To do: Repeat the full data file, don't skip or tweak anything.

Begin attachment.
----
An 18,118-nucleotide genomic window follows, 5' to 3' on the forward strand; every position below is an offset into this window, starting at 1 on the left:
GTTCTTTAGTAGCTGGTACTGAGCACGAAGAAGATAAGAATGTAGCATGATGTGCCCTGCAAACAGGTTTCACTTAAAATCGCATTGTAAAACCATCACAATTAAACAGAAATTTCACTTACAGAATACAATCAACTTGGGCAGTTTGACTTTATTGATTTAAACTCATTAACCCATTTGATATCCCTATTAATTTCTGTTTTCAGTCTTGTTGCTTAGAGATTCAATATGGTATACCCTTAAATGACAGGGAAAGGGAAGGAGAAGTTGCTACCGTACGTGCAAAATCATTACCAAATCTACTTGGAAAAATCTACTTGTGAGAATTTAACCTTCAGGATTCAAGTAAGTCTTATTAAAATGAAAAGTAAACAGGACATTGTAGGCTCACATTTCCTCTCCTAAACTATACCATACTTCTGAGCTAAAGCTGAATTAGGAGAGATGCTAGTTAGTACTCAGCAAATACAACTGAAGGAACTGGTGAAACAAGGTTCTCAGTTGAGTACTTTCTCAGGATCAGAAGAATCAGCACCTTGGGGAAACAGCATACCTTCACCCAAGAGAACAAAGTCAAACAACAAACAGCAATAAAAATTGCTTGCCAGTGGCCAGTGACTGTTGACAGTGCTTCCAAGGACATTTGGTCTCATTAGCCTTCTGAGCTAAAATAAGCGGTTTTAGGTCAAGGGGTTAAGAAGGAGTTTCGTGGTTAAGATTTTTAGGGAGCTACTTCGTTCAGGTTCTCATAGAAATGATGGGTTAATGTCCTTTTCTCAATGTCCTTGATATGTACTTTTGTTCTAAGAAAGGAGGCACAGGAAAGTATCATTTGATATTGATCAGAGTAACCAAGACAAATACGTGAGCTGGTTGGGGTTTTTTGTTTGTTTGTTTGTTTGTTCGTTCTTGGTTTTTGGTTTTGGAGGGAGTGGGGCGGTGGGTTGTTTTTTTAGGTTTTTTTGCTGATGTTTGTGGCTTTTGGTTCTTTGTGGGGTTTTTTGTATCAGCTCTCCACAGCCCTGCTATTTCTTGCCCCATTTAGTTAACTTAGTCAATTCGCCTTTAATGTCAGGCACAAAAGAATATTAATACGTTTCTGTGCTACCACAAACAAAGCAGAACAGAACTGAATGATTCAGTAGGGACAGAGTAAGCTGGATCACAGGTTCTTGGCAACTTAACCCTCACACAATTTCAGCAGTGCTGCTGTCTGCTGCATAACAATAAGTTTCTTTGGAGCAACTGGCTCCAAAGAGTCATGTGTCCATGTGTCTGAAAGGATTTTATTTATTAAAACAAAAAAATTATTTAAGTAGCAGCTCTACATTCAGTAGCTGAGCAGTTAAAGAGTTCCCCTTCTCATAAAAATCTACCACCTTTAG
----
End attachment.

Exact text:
An 18,118-nucleotide genomic window follows, 5' to 3' on the forward strand; every position below is an offset into this window, starting at 1 on the left:
GTTCTTTAGTAGCTGGTACTGAGCACGAAGAAGATAAGAATGTAGCATGATGTGCCCTGCAAACAGGTTTCACTTAAAATCGCATTGTAAAACCATCACAATTAAACAGAAATTTCACTTACAGAATACAATCAACTTGGGCAGTTTGACTTTATTGATTTAAACTCATTAACCCATTTGATATCCCTATTAATTTCTGTTTTCAGTCTTGTTGCTTAGAGATTCAATATGGTATACCCTTAAATGACAGGGAAAGGGAAGGAGAAGTTGCTACCGTACGTGCAAAATCATTACCAAATCTACTTGGAAAAATCTACTTGTGAGAATTTAACCTTCAGGATTCAAGTAAGTCTTATTAAAATGAAAAGTAAACAGGACATTGTAGGCTCACATTTCCTCTCCTAAACTATACCATACTTCTGAGCTAAAGCTGAATTAGGAGAGATGCTAGTTAGTACTCAGCAAATACAACTGAAGGAACTGGTGAAACAAGGTTCTCAGTTGAGTACTTTCTCAGGATCAGAAGAATCAGCACCTTGGGGAAACAGCATACCTTCACCCAAGAGAACAAAGTCAAACAACAAACAGCAATAAAAATTGCTTGCCAGTGGCCAGTGACTGTTGACAGTGCTTCCAAGGACATTTGGTCTCATTAGCCTTCTGAGCTAAAATAAGCGGTTTTAGGTCAAGGGGTTAAGAAGGAGTTTCGTGGTTAAGATTTTTAGGGAGCTACTTCGTTCAGGTTCTCATAGAAATGATGGGTTAATGTCCTTTTCTCAATGTCCTTGATATGTACTTTTGTTCTAAGAAAGGAGGCACAGGAAAGTATCATTTGATATTGATCAGAGTAACCAAGACAAATACGTGAGCTGGTTGGGGTTTTTTGTTTGTTTGTTTGTTTGTTCGTTCTTGGTTTTTGGTTTTGGAGGGAGTGGGGCGGTGGGTTGTTTTTTTAGGTTTTTTTGCTGATGTTTGTGGCTTTTGGTTCTTTGTGGGGTTTTTTGTATCAGCTCTCCACAGCCCTGCTATTTCTTGCCCCATTTAGTTAACTTAGTCAATTCGCCTTTAATGTCAGGCACAAAAGAATATTAATACGTTTCTGTGCTACCACAAACAAAGCAGAACAGAACTGAATGATTCAGTAGGGACAGAGTAAGCTGGATCACAGGTTCTTGGCAACTTAACCCTCACACAATTTCAGCAGTGCTGCTGTCTGCTGCATAACAATAAGTTTCTTTGGAGCAACTGGCTCCAAAGAGTCATGTGTCCATGTGTCTGAAAGGATTTTATTTATTAAAACAAAAAAATTATTTAAGTAGCAGCTCTACATTCAGTAGCTGAGCAGTTAAAGAGTTCCCCTTCTCATAAAAATCTACCACCTTTAG